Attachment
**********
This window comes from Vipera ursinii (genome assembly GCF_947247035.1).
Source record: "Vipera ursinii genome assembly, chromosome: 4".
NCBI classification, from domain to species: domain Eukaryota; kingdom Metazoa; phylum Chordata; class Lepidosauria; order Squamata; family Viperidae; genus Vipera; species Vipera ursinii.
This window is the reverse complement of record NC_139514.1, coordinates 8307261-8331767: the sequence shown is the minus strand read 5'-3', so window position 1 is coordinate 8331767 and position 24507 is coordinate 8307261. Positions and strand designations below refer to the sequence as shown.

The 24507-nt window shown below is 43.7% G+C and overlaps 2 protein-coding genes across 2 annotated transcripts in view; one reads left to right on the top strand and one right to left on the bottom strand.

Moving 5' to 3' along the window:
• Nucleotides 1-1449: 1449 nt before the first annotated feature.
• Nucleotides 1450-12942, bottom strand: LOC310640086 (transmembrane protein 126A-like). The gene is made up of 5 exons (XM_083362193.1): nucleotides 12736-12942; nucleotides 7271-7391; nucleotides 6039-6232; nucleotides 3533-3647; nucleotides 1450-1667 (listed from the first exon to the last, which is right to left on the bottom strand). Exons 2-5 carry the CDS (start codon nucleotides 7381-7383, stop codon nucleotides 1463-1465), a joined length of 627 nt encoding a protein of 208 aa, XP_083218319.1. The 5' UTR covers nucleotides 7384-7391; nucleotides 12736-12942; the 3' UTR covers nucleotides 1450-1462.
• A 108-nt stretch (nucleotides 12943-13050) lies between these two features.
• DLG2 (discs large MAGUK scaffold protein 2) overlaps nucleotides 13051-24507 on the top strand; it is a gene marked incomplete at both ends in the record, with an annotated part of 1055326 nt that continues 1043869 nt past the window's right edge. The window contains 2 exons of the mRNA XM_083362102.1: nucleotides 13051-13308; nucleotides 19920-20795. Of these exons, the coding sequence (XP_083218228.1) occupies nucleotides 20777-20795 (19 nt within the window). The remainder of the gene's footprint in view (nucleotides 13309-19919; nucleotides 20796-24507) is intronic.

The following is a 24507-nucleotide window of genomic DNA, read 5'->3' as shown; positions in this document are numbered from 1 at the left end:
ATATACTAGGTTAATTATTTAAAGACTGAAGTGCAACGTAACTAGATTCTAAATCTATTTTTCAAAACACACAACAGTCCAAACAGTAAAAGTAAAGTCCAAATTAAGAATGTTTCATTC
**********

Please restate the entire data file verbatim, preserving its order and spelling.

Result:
This window comes from Vipera ursinii (genome assembly GCF_947247035.1).
Source record: "Vipera ursinii genome assembly, chromosome: 4".
NCBI classification, from domain to species: domain Eukaryota; kingdom Metazoa; phylum Chordata; class Lepidosauria; order Squamata; family Viperidae; genus Vipera; species Vipera ursinii.
This window is the reverse complement of record NC_139514.1, coordinates 8307261-8331767: the sequence shown is the minus strand read 5'-3', so window position 1 is coordinate 8331767 and position 24507 is coordinate 8307261. Positions and strand designations below refer to the sequence as shown.

The 24507-nt window shown below is 43.7% G+C and overlaps 2 protein-coding genes across 2 annotated transcripts in view; one reads left to right on the top strand and one right to left on the bottom strand.

Moving 5' to 3' along the window:
• Nucleotides 1-1449: 1449 nt before the first annotated feature.
• Nucleotides 1450-12942, bottom strand: LOC310640086 (transmembrane protein 126A-like). The gene is made up of 5 exons (XM_083362193.1): nucleotides 12736-12942; nucleotides 7271-7391; nucleotides 6039-6232; nucleotides 3533-3647; nucleotides 1450-1667 (listed from the first exon to the last, which is right to left on the bottom strand). Exons 2-5 carry the CDS (start codon nucleotides 7381-7383, stop codon nucleotides 1463-1465), a joined length of 627 nt encoding a protein of 208 aa, XP_083218319.1. The 5' UTR covers nucleotides 7384-7391; nucleotides 12736-12942; the 3' UTR covers nucleotides 1450-1462.
• A 108-nt stretch (nucleotides 12943-13050) lies between these two features.
• DLG2 (discs large MAGUK scaffold protein 2) overlaps nucleotides 13051-24507 on the top strand; it is a gene marked incomplete at both ends in the record, with an annotated part of 1055326 nt that continues 1043869 nt past the window's right edge. The window contains 2 exons of the mRNA XM_083362102.1: nucleotides 13051-13308; nucleotides 19920-20795. Of these exons, the coding sequence (XP_083218228.1) occupies nucleotides 20777-20795 (19 nt within the window). The remainder of the gene's footprint in view (nucleotides 13309-19919; nucleotides 20796-24507) is intronic.

The following is a 24507-nucleotide window of genomic DNA, read 5'->3' as shown; positions in this document are numbered from 1 at the left end:
ATATACTAGGTTAATTATTTAAAGACTGAAGTGCAACGTAACTAGATTCTAAATCTATTTTTCAAAACACACAACAGTCCAAACAGTAAAAGTAAAGTCCAAATTAAGAATGTTTCATTC